3412.0 - Migration, Australia, 1996-97  
ARCHIVED ISSUE Released at 11:30 AM (CANBERRA TIME) 11/02/1998   
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  • Migration down but Kiwis top the list in coming to Australia (Media Release)


February 11, 1998
Embargoed: 11:30 AM (AEST)
Migration down but Kiwis top the list in coming to Australia

Net overseas migration in 1996-97 was down 8 per cent on the previous year to 95,800 people, according to figures released today by the Australian Bureau of Statistics.

For the second year in a row New Zealanders were the largest group (15 per cent) of arrivals, being the only major birthplace group to increase in numbers. The next largest group of arrivals came from United Kingdom (11 per cent) and China (9 per cent). However the 85,800 new permanent arrivals to Australia has dropped by 14 per cent on the previous year.

Visitors intending to stay over a year but not permanently (i.e. long-term visitors) increased by 13 per cent. Over half of these visitors came over for education coming from a wide variety of countries such as United Kingdom, Japan, Indonesia, Malaysia, the United States of America, Hong Kong, Singapore, Korea and New Zealand.

A higher proportion (29 per cent) of Western Australia's population were born overseas, than Victoria and New South Wales (25 per cent each), the Australian Capital Territory (24 per cent), South Australia (22 per cent), Queensland (18 per cent), Northern Territory (17 per cent), and Tasmania (11 per cent) at 30 June 1996.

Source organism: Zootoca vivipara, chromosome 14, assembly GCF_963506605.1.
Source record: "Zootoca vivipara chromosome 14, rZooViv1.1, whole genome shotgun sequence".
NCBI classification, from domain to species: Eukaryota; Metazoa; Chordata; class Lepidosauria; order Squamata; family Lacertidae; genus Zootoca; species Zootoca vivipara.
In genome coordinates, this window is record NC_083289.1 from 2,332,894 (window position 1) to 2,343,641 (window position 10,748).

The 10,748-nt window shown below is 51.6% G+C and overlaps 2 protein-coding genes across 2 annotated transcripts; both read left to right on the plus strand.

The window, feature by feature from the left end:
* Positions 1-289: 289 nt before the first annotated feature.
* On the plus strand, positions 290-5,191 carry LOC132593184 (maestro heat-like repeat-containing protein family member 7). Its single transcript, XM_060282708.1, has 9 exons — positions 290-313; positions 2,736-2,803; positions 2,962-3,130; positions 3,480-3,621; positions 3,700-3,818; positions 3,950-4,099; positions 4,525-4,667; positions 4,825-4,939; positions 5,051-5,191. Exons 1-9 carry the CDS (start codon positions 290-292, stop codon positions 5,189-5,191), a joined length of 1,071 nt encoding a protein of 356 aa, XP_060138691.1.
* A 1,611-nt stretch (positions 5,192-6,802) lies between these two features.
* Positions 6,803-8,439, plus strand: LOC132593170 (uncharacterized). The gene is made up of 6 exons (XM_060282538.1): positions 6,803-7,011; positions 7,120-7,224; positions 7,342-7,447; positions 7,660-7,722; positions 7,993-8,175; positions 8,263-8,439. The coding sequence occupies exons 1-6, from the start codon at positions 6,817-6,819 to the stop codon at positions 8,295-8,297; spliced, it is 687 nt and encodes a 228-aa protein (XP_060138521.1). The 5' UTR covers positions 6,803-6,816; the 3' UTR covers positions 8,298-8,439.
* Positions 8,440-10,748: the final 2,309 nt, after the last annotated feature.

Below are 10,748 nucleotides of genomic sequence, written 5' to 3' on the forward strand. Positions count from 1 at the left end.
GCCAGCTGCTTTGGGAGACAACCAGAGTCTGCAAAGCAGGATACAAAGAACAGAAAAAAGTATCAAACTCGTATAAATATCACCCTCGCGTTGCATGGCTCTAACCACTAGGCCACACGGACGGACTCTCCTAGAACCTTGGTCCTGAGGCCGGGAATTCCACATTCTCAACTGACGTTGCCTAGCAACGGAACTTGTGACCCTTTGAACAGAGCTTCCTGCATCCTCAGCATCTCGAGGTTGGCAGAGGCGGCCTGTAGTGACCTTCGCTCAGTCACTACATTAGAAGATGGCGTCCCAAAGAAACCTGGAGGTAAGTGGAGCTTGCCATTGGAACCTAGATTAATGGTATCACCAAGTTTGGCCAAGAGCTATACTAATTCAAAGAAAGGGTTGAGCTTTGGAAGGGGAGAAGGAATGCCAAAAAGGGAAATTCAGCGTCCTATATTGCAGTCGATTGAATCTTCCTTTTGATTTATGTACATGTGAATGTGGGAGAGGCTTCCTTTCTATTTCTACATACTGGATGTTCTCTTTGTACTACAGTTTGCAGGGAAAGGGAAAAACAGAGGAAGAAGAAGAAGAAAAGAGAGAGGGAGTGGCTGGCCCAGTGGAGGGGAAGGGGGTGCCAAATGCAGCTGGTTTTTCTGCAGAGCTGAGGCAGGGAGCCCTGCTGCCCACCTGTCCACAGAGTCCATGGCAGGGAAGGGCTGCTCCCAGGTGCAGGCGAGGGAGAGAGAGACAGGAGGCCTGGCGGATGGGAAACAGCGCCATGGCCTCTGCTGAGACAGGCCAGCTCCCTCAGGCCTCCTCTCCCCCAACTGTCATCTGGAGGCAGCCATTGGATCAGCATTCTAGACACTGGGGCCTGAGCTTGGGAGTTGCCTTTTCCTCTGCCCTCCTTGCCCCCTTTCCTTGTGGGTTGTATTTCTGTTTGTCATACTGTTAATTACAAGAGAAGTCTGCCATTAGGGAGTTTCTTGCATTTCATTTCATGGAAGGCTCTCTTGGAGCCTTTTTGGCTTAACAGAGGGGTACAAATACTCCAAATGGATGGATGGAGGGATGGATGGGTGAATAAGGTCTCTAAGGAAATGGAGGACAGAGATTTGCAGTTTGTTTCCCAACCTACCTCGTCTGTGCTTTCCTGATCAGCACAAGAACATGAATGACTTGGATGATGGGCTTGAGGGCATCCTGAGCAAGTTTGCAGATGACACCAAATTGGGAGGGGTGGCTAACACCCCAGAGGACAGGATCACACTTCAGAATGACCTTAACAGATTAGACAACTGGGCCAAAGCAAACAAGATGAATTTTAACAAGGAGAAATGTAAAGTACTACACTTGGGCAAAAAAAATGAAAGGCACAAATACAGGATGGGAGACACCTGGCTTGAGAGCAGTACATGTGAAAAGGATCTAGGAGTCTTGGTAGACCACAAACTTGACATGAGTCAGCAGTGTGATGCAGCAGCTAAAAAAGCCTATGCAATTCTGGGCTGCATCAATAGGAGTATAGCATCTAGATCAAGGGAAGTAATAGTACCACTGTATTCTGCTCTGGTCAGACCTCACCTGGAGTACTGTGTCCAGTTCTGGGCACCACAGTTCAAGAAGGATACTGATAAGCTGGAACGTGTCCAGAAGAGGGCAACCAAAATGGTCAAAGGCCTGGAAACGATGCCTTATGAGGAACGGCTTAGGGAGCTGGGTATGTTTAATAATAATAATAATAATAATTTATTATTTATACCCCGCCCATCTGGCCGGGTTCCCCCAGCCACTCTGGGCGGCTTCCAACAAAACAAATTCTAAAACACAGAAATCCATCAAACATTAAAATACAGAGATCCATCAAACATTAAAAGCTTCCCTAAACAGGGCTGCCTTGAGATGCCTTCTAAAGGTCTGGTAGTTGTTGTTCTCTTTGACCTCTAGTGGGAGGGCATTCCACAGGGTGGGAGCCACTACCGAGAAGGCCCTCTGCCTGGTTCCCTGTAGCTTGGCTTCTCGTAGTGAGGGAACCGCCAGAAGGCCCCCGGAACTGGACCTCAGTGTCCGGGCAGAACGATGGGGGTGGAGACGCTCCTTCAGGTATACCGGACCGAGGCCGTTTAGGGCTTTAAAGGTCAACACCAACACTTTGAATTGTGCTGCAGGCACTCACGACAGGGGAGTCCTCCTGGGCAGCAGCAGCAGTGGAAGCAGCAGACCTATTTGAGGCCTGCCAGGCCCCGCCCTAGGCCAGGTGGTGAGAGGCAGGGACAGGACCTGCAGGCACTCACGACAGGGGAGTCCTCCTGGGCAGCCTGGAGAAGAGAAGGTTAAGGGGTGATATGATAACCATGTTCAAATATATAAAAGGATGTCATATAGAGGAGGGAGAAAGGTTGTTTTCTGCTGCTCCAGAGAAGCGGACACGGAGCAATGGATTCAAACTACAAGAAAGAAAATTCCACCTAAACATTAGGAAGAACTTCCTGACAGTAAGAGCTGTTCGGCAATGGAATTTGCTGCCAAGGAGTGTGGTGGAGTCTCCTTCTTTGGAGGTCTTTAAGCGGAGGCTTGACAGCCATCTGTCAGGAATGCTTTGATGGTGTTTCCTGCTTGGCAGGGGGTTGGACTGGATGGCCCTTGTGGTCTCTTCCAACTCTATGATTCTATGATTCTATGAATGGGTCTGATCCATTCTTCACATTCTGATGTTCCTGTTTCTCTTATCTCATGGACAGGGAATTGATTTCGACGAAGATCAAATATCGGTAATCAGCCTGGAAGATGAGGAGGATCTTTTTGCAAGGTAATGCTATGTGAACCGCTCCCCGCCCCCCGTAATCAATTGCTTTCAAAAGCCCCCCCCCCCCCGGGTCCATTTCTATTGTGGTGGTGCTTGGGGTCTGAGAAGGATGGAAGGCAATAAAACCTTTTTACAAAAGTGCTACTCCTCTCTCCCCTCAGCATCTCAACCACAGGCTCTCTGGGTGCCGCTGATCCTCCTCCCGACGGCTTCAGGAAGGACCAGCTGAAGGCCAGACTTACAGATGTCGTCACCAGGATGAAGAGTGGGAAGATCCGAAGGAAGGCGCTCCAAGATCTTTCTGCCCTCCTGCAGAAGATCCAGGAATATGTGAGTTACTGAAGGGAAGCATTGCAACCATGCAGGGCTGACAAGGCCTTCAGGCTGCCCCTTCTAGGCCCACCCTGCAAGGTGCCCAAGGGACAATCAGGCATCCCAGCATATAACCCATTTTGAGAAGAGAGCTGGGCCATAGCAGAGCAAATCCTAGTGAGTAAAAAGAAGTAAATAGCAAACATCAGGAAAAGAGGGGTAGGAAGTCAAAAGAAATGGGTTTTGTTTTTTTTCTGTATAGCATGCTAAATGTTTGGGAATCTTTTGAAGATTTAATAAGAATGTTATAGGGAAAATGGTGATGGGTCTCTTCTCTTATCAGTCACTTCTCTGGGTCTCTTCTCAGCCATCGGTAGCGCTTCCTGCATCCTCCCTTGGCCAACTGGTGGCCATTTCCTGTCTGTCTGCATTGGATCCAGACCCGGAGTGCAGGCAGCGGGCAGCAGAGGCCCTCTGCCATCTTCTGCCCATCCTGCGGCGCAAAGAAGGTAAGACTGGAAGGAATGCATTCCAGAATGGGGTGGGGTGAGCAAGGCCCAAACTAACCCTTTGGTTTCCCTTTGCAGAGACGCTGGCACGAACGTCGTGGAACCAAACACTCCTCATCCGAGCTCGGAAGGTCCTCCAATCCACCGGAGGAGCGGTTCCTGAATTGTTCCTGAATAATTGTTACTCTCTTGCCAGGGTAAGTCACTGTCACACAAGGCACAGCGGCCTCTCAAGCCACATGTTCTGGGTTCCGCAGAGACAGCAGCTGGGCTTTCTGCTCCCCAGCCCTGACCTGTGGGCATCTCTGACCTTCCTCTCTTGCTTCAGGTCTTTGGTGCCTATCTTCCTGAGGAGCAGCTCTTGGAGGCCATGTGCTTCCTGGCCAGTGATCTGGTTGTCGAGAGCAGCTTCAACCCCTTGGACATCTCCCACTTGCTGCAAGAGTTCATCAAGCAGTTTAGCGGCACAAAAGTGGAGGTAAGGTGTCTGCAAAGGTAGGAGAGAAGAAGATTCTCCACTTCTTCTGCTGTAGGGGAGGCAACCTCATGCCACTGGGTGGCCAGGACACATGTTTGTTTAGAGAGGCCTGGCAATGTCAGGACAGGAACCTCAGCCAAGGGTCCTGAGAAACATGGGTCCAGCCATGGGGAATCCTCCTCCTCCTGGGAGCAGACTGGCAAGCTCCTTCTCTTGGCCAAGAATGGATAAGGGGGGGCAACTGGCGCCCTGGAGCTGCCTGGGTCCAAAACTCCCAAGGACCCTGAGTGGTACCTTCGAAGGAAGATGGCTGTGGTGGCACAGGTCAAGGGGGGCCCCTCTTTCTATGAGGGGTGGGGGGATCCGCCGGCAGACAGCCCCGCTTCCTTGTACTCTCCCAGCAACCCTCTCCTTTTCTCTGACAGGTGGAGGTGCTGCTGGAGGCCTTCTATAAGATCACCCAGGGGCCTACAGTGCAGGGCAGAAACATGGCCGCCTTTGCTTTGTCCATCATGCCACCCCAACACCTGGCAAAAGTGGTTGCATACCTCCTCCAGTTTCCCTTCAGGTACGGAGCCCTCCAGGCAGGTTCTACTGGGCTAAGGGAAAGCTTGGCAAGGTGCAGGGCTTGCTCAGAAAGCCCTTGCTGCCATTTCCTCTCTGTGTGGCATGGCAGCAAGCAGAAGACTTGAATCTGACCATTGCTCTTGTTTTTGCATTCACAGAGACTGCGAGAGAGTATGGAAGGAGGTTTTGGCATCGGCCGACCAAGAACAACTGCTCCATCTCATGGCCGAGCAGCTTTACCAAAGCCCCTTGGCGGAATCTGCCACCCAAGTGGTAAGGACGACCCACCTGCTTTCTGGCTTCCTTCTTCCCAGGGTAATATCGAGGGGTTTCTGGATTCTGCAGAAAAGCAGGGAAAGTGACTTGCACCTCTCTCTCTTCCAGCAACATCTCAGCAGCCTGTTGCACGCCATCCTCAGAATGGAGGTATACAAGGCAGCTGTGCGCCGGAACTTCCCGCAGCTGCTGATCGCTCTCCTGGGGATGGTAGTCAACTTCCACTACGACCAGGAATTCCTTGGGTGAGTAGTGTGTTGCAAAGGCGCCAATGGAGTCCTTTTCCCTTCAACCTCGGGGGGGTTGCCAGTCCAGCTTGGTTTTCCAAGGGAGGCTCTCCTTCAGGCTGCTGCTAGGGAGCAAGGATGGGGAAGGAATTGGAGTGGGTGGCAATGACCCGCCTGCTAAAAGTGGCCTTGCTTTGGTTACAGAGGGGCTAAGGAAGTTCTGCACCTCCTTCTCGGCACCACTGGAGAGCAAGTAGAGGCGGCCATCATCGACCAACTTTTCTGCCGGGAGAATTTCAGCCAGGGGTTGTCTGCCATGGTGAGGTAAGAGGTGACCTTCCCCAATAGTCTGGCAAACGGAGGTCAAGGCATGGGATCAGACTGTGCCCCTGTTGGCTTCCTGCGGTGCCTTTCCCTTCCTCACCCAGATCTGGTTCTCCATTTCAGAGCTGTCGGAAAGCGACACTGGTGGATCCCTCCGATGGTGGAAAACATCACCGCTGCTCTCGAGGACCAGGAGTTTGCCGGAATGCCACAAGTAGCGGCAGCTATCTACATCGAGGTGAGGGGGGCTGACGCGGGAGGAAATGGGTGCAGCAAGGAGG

Other details from the publication Migration, Australia 1996-97 include:
  • Of the two main components of net overseas migration; net permanent migration (55,900 people) fell by 21 per cent, while net long term migration (38,500 people) fell by 2 per cent since 1995-96.
  • There were 29,900 permanent departures an increase of 4 per cent since 1995-96.
  • Of the long term departures, the 73,800 Australian residents who left went for employment (33 per cent) and holiday (21 per cent) reasons. The main destinations were the United Kingdom (28 per cent) the United States of America (11 per cent) and Hong Kong (7 per cent).
  • People from the United Kingdom make up the bulk of our migrants with 1.2 million Australians (or 7 per cent of Australia's population) born in the United Kingdom. New Zealanders were the next largest migrants with 325,500 or (2 per cent of Australia's population) followed by Italians with 256,700 migrants (or 1.4 per cent) and then Vietnamese with 165,400 (or 0.9 per cent).
  • In terms of major regions most overseas born residents came from Europe and the former USSR making up 13 per cent of Australia's population. Those born in Southeast Asia made up 2.8 per cent of Australia's population, Northeast Asia, 1.6 per cent, and Southern Asia, 0.9 per cent.

Migration, Australia 1996-97 is available in ABS bookshops.